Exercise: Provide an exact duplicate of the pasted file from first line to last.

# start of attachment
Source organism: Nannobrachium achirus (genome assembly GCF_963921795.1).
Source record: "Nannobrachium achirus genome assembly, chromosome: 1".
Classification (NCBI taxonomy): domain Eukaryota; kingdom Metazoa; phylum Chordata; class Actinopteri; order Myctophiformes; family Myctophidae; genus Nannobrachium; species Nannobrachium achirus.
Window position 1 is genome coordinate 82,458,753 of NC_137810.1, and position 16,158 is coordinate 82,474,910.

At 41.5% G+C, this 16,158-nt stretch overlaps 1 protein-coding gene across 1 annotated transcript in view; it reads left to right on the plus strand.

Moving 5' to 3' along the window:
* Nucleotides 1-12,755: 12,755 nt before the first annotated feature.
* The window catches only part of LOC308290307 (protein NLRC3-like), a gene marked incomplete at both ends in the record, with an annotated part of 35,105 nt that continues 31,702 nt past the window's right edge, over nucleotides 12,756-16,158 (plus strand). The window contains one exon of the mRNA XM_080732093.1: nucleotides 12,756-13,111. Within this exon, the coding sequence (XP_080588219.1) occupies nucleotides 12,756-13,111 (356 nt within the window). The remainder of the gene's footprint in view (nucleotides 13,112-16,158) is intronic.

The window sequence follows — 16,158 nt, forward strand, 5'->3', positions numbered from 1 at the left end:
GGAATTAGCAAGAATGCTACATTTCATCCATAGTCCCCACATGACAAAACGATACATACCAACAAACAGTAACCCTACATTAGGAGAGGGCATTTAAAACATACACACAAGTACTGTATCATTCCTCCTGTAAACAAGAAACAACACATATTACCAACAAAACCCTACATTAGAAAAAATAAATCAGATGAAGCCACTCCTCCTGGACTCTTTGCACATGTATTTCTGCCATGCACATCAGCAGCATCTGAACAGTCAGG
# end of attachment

Source organism: Nannobrachium achirus (genome assembly GCF_963921795.1).
Source record: "Nannobrachium achirus genome assembly, chromosome: 1".
Classification (NCBI taxonomy): domain Eukaryota; kingdom Metazoa; phylum Chordata; class Actinopteri; order Myctophiformes; family Myctophidae; genus Nannobrachium; species Nannobrachium achirus.
Window position 1 is genome coordinate 82,458,753 of NC_137810.1, and position 16,158 is coordinate 82,474,910.

At 41.5% G+C, this 16,158-nt stretch overlaps 1 protein-coding gene across 1 annotated transcript in view; it reads left to right on the plus strand.

Moving 5' to 3' along the window:
* Nucleotides 1-12,755: 12,755 nt before the first annotated feature.
* The window catches only part of LOC308290307 (protein NLRC3-like), a gene marked incomplete at both ends in the record, with an annotated part of 35,105 nt that continues 31,702 nt past the window's right edge, over nucleotides 12,756-16,158 (plus strand). The window contains one exon of the mRNA XM_080732093.1: nucleotides 12,756-13,111. Within this exon, the coding sequence (XP_080588219.1) occupies nucleotides 12,756-13,111 (356 nt within the window). The remainder of the gene's footprint in view (nucleotides 13,112-16,158) is intronic.

The window sequence follows — 16,158 nt, forward strand, 5'->3', positions numbered from 1 at the left end:
GGAATTAGCAAGAATGCTACATTTCATCCATAGTCCCCACATGACAAAACGATACATACCAACAAACAGTAACCCTACATTAGGAGAGGGCATTTAAAACATACACACAAGTACTGTATCATTCCTCCTGTAAACAAGAAACAACACATATTACCAACAAAACCCTACATTAGAAAAAATAAATCAGATGAAGCCACTCCTCCTGGACTCTTTGCACATGTATTTCTGCCATGCACATCAGCAGCATCTGAACAGTCAGG